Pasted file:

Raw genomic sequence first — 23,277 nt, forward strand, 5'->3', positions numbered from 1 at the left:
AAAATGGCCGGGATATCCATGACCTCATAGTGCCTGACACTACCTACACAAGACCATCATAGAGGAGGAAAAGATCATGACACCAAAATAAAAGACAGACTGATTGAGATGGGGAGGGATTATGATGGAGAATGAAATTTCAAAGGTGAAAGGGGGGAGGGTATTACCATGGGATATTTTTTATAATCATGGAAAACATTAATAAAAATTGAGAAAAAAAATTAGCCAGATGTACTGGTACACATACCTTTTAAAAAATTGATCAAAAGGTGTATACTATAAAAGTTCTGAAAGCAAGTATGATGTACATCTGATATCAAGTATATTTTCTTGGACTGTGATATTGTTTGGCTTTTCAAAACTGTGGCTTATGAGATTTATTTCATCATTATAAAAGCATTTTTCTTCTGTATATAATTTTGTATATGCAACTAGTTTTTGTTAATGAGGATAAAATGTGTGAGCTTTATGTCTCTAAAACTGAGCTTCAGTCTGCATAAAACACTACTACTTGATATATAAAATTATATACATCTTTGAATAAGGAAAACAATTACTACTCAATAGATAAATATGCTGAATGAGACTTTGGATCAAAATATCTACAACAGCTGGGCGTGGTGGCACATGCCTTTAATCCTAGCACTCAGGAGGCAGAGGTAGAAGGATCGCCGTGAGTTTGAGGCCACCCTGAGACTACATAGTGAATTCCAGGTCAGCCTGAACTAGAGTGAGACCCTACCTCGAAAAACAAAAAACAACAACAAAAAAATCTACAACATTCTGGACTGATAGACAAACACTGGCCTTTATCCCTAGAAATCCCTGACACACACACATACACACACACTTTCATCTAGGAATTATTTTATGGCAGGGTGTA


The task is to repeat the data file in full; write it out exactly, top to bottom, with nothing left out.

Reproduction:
Raw genomic sequence first — 23,277 nt, forward strand, 5'->3', positions numbered from 1 at the left:
AAAATGGCCGGGATATCCATGACCTCATAGTGCCTGACACTACCTACACAAGACCATCATAGAGGAGGAAAAGATCATGACACCAAAATAAAAGACAGACTGATTGAGATGGGGAGGGATTATGATGGAGAATGAAATTTCAAAGGTGAAAGGGGGGAGGGTATTACCATGGGATATTTTTTATAATCATGGAAAACATTAATAAAAATTGAGAAAAAAAATTAGCCAGATGTACTGGTACACATACCTTTTAAAAAATTGATCAAAAGGTGTATACTATAAAAGTTCTGAAAGCAAGTATGATGTACATCTGATATCAAGTATATTTTCTTGGACTGTGATATTGTTTGGCTTTTCAAAACTGTGGCTTATGAGATTTATTTCATCATTATAAAAGCATTTTTCTTCTGTATATAATTTTGTATATGCAACTAGTTTTTGTTAATGAGGATAAAATGTGTGAGCTTTATGTCTCTAAAACTGAGCTTCAGTCTGCATAAAACACTACTACTTGATATATAAAATTATATACATCTTTGAATAAGGAAAACAATTACTACTCAATAGATAAATATGCTGAATGAGACTTTGGATCAAAATATCTACAACAGCTGGGCGTGGTGGCACATGCCTTTAATCCTAGCACTCAGGAGGCAGAGGTAGAAGGATCGCCGTGAGTTTGAGGCCACCCTGAGACTACATAGTGAATTCCAGGTCAGCCTGAACTAGAGTGAGACCCTACCTCGAAAAACAAAAAACAACAACAAAAAAATCTACAACATTCTGGACTGATAGACAAACACTGGCCTTTATCCCTAGAAATCCCTGACACACACACATACACACACACTTTCATCTAGGAATTATTTTATGGCAGGGTGTA